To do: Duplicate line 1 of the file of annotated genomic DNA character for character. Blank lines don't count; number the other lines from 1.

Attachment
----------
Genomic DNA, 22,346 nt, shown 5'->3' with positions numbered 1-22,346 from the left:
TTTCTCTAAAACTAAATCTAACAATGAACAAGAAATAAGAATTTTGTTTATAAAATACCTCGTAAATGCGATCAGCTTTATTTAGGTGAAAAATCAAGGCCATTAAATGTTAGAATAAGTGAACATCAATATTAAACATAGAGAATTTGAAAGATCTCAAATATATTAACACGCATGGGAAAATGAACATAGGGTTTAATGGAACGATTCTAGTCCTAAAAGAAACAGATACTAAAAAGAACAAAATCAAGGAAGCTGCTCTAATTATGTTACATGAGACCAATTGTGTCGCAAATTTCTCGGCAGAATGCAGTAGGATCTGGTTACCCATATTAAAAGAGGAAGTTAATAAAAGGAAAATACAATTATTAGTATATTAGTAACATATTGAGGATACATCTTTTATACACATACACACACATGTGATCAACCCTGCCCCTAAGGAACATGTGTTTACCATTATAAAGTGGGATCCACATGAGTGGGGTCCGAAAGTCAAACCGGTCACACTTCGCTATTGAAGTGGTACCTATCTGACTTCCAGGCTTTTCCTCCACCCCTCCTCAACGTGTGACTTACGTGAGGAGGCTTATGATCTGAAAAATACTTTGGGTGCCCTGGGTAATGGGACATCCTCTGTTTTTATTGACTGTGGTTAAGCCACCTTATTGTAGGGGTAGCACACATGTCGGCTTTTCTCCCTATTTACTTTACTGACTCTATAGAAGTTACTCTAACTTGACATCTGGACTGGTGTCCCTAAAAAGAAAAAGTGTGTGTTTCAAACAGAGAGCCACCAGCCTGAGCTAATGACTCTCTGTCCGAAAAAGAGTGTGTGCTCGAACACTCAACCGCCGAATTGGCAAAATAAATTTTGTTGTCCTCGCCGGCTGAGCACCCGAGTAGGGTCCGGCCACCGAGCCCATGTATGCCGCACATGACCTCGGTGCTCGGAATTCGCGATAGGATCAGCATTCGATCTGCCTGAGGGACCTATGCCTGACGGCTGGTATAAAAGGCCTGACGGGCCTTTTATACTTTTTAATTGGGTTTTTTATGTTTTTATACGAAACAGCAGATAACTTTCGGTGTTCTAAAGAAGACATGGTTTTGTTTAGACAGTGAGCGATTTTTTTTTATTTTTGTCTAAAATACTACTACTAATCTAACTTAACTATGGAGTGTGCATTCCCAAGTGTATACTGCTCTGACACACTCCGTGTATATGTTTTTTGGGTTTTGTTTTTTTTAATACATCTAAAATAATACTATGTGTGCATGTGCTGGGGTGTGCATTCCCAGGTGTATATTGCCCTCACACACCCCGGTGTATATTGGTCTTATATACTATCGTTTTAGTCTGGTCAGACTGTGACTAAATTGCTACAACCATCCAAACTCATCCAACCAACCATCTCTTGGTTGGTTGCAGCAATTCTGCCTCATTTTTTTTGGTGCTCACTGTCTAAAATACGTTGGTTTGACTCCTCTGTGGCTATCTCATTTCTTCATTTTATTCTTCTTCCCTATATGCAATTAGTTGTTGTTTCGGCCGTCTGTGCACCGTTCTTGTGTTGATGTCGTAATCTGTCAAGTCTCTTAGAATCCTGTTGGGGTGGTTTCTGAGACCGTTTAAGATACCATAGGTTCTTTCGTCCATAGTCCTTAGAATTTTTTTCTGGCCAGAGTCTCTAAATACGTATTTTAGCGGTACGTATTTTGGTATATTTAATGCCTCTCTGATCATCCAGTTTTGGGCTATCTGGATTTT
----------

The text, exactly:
Genomic DNA, 22,346 nt, shown 5'->3' with positions numbered 1-22,346 from the left: